After watching Boston Dynamics’ viral new video: a herd of dancing robots with better moves than I could ever imagine, it’s hard not to envision a world where lifelike supercomputers take over. That may have been my first thought, but much of the world believes the same. Tech magnates like Elon Musk and Sundar Pichai, the founders of OpenAI and DeepMind, are staunch proponents of regulating artificial intelligence. But what’s behind such precautions?
AI anxiety stems from three fears: mass unemployment, an absent ethical code, and a general misunderstanding of new technology.
There are so many different words that are commonly but incorrectly used in place of artificial intelligence. You’ve probably heard of these phrases: machine learning, neural networks, and deep learning. In order to decipher just how capable Artificial Intelligence is and will be, we must have a clear distinction between these terms.
Artificial intelligence is an overarching phrase that is used to describe how computers can perform tasks that humans are well- suited for. These tasks include speech and image recognition, problem-solving, learning, and planning. Within this umbrella term, there is machine learning, which describes algorithms whose performance improves as they are exposed to more data over time. This definition is pretty reassuring because algorithms are just a set of rules to be followed in order to solve problems.
But the human brain, unlike computers, is hardly a rule-following engine — our thoughts are generated through complex electrical signals that propagate through thousands of neurons. This is where Deep Learning enters. In order for a computer to truly reach human capabilities, we must model our brains’ neural networks. Deep Learning is a subset of machine learning in which multilayered neural networks learn from vast amounts of data.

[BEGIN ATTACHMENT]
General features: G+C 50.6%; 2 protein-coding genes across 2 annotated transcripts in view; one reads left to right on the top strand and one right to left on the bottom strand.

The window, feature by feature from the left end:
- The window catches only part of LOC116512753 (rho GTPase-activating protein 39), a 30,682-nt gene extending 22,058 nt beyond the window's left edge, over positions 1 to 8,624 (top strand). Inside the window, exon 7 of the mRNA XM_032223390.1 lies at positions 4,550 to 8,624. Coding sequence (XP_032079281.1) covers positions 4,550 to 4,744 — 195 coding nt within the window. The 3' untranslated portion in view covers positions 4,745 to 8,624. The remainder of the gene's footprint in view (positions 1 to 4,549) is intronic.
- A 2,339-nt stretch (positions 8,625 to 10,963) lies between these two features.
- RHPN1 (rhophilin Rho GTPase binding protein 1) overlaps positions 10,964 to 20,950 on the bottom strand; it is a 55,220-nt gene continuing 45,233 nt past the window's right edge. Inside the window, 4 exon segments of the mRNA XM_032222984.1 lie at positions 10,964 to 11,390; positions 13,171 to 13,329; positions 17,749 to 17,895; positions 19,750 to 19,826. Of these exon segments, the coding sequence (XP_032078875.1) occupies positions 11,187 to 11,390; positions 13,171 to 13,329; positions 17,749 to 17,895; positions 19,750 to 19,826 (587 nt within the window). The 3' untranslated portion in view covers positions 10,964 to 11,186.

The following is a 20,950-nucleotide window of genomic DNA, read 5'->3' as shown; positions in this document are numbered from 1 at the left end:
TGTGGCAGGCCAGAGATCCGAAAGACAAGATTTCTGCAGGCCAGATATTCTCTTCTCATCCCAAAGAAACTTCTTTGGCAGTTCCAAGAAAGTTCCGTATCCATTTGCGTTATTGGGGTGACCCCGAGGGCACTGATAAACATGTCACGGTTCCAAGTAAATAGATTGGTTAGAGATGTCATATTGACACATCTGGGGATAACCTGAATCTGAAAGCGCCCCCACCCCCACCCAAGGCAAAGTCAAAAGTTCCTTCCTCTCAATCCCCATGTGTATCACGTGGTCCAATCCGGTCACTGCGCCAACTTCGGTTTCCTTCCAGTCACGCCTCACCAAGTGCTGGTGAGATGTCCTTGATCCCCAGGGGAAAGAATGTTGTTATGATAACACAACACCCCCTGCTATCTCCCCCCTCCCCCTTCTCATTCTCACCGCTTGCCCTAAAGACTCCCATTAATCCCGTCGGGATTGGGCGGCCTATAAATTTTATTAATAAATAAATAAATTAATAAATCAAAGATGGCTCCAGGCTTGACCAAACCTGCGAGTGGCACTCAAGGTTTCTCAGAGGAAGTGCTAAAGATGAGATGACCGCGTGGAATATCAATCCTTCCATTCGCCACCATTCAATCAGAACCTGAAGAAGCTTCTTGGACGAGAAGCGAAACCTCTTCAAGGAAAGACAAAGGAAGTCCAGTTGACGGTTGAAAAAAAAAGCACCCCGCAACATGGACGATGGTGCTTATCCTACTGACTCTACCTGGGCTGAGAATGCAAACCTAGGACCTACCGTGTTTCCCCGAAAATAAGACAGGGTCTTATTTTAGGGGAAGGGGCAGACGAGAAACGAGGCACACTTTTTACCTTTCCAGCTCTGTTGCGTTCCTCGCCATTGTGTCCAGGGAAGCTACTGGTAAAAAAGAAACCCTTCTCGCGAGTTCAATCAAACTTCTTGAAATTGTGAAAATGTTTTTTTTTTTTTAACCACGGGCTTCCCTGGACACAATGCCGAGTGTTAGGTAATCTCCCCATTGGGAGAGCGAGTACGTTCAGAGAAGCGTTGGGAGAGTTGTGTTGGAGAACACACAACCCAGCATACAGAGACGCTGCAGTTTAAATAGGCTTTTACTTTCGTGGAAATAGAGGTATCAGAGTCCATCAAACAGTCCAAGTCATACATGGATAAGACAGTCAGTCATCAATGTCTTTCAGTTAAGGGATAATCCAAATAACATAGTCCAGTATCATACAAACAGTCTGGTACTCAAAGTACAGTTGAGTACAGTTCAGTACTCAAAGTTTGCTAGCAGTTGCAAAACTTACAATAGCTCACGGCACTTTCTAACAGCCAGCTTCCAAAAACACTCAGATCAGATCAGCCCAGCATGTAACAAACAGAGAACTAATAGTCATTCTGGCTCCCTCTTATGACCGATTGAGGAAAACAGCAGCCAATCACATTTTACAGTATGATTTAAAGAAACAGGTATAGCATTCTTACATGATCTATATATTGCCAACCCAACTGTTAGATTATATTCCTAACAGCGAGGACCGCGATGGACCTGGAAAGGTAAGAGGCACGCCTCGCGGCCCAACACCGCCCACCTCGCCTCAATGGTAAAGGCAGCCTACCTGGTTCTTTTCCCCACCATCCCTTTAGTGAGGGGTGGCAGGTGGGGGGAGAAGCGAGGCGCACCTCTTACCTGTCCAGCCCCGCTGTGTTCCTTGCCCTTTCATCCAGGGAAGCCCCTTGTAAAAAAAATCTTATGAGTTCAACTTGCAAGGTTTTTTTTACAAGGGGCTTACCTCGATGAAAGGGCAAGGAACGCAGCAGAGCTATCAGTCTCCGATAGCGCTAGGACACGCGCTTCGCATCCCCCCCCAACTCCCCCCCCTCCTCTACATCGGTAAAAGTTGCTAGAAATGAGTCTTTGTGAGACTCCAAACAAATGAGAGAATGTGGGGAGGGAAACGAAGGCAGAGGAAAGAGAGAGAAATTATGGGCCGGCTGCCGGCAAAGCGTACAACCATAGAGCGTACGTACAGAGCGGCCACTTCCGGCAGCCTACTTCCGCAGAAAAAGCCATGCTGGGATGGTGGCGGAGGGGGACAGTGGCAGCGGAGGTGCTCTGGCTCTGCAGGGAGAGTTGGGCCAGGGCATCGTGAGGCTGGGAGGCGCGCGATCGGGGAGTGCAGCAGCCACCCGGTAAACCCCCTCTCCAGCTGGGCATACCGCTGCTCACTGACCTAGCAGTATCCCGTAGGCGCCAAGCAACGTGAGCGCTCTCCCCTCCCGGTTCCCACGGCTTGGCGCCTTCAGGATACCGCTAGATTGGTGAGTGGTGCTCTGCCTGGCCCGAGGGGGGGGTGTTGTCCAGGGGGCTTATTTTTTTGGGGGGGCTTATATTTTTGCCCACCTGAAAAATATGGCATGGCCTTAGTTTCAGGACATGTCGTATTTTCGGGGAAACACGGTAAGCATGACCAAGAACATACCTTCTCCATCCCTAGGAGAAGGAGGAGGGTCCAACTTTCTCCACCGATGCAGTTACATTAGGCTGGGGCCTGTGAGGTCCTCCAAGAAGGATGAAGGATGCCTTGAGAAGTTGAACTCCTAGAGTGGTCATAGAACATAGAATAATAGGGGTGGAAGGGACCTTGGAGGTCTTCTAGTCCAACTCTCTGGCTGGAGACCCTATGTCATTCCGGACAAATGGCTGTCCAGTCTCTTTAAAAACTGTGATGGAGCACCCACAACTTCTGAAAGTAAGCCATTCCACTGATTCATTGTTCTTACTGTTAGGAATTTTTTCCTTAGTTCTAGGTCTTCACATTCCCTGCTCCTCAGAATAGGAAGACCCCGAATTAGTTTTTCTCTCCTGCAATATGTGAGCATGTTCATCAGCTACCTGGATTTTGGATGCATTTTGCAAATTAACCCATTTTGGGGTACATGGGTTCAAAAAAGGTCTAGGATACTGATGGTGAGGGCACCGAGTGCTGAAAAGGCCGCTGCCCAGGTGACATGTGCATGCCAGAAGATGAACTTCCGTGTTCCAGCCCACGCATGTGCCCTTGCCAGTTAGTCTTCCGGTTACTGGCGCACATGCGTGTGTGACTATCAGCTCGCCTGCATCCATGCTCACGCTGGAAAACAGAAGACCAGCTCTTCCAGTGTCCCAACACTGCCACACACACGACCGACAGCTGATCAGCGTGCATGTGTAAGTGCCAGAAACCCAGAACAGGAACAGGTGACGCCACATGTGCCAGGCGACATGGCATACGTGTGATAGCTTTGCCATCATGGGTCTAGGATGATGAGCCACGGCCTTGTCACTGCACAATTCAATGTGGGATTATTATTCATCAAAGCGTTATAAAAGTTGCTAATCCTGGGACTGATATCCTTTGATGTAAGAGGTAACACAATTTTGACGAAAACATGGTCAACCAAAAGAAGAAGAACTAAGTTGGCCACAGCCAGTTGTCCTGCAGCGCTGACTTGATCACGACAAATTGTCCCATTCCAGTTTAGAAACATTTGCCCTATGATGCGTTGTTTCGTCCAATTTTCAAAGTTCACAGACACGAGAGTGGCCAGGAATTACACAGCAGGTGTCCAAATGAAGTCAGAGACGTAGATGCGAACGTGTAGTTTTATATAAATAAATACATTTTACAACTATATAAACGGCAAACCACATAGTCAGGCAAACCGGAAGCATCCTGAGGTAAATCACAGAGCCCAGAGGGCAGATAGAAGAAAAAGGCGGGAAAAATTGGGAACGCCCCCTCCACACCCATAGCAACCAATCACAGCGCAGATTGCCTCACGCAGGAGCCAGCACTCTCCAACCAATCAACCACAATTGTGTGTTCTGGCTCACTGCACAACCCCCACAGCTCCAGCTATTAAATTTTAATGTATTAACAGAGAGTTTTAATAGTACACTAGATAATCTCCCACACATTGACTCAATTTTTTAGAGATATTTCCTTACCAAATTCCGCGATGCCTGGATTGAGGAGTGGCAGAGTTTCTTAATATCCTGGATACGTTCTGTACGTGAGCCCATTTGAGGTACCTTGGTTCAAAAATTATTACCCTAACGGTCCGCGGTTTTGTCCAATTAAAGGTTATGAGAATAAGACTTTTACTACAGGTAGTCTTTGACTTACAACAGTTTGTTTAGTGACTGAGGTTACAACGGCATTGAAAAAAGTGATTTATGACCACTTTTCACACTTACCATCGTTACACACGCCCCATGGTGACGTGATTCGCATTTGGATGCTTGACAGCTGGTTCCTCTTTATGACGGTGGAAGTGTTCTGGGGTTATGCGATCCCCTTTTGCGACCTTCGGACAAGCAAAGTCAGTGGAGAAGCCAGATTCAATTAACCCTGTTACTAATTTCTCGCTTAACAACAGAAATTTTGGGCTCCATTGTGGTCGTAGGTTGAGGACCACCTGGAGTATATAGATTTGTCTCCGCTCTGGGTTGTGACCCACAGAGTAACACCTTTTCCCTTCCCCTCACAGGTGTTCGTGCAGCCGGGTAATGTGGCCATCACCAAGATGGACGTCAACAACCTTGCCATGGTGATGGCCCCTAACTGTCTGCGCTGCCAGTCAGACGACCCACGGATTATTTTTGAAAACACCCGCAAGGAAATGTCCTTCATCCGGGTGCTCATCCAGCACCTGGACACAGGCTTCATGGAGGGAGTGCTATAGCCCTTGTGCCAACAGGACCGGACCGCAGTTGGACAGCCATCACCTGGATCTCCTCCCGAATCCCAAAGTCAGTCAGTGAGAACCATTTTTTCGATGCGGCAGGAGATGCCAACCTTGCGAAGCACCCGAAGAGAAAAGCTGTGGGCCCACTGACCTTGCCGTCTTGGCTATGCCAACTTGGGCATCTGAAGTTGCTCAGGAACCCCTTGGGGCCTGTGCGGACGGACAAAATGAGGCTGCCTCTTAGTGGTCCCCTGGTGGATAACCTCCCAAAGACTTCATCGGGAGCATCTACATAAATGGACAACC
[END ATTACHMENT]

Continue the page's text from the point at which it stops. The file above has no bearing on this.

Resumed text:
At this point in history, deep learning is the closest we can get to recreating the human brain, but it is still the first of three stages on the path to human-like capabilities. Deep learning, including almost every other AI algorithm in use today, falls under a term called artificial narrow intelligence (ANI). This just means that the program is engineered to perform only one task well. Examples include natural language processors like Siri and Alexa, Netflix’s movie recommendation engine, and Tesla’s self-driving cars. If you’ve used any one of these technologies, you should know that they are far from replicating what humans are capable of.
The next stage in the future of AI is Artificial General Intelligence (AGI) or deep AI, not to be confused with deep learning — a subset of machine learning, followed by Artificial Superintelligence (ASI). While AGI aims to solve any problem in a way that’s indistinguishable from humans, ASI refers to a machine that “greatly exceeds the cognitive performance of humans” according to Nick Bostrom who coined the term. Both AGI and ASI are far from reality and according to Hubert Dreyfus, a well-known AI critic at MIT, the subconscious processes that exist in our mind can never be captured in formal rules. So if deep learning is the closest scientists have come to recreating the human brain, how exactly does it work?
As in any broad term, there are different types of deep learning: generative adversarial networks (GANs), Autoencoders, Recurrent Neural Networks, Convolutional Neural Networks (CNNs), Reinforcement Learning, and Natural Language Processing (NLP).